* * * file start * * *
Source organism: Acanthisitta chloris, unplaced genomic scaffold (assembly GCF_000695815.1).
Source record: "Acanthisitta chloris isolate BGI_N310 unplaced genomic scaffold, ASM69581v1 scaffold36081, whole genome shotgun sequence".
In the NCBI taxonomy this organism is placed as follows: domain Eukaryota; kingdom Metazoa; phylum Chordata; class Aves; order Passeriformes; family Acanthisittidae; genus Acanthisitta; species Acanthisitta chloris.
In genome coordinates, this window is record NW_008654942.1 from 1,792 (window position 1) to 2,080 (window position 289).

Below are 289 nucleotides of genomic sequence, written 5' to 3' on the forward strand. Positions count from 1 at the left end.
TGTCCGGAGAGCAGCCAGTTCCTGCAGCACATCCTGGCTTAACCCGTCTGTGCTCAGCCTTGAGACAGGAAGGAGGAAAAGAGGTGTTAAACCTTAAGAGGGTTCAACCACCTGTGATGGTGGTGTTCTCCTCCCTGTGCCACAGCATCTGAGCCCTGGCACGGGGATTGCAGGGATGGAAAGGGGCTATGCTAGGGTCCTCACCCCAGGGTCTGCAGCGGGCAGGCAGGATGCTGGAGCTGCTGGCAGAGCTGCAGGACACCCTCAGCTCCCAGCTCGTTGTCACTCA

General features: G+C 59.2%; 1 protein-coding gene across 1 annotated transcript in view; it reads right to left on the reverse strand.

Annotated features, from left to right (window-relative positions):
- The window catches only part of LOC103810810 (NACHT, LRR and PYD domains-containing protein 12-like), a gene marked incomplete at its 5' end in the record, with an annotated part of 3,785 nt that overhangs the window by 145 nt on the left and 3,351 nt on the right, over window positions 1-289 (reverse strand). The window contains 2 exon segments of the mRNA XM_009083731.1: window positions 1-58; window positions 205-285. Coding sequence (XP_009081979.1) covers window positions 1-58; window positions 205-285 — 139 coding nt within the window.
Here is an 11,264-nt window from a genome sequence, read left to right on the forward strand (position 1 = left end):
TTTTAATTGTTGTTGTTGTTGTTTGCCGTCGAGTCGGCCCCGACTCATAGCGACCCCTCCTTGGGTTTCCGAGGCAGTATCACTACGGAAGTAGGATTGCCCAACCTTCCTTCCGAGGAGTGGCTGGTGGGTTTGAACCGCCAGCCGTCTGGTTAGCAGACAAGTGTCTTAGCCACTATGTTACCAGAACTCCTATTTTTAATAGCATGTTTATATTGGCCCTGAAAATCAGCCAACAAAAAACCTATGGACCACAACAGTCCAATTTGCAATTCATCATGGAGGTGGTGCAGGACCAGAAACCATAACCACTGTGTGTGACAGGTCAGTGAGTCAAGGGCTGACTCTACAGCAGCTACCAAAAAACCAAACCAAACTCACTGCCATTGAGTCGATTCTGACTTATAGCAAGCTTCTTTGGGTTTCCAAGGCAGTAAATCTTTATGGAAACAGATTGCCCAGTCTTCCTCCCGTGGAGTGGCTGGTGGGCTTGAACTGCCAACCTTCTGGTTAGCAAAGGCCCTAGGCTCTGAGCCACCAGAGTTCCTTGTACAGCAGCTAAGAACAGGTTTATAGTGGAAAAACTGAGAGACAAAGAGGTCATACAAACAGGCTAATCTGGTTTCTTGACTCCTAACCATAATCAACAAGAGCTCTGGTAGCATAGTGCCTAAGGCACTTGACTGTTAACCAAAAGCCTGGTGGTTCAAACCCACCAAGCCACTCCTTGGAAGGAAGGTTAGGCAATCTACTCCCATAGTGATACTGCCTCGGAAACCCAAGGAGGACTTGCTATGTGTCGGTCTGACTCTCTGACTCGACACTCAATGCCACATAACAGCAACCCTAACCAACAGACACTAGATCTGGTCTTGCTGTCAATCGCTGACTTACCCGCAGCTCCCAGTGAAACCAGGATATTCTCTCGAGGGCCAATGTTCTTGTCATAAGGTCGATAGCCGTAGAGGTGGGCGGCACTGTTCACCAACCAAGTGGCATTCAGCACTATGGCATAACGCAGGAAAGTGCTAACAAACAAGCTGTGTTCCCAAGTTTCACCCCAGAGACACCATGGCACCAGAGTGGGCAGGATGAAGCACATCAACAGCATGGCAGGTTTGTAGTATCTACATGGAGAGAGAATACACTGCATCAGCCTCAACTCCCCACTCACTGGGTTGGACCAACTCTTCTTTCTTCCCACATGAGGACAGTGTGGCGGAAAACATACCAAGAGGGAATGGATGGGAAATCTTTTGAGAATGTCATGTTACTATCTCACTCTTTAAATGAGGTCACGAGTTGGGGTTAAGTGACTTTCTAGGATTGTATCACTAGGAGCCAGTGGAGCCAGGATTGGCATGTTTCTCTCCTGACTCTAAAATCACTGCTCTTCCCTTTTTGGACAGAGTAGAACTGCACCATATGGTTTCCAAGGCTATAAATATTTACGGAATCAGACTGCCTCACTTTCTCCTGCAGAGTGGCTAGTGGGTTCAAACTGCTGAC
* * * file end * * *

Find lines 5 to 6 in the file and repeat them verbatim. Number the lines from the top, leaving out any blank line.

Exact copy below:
Below are 289 nucleotides of genomic sequence, written 5' to 3' on the forward strand. Positions count from 1 at the left end.
TGTCCGGAGAGCAGCCAGTTCCTGCAGCACATCCTGGCTTAACCCGTCTGTGCTCAGCCTTGAGACAGGAAGGAGGAAAAGAGGTGTTAAACCTTAAGAGGGTTCAACCACCTGTGATGGTGGTGTTCTCCTCCCTGTGCCACAGCATCTGAGCCCTGGCACGGGGATTGCAGGGATGGAAAGGGGCTATGCTAGGGTCCTCACCCCAGGGTCTGCAGCGGGCAGGCAGGATGCTGGAGCTGCTGGCAGAGCTGCAGGACACCCTCAGCTCCCAGCTCGTTGTCACTCA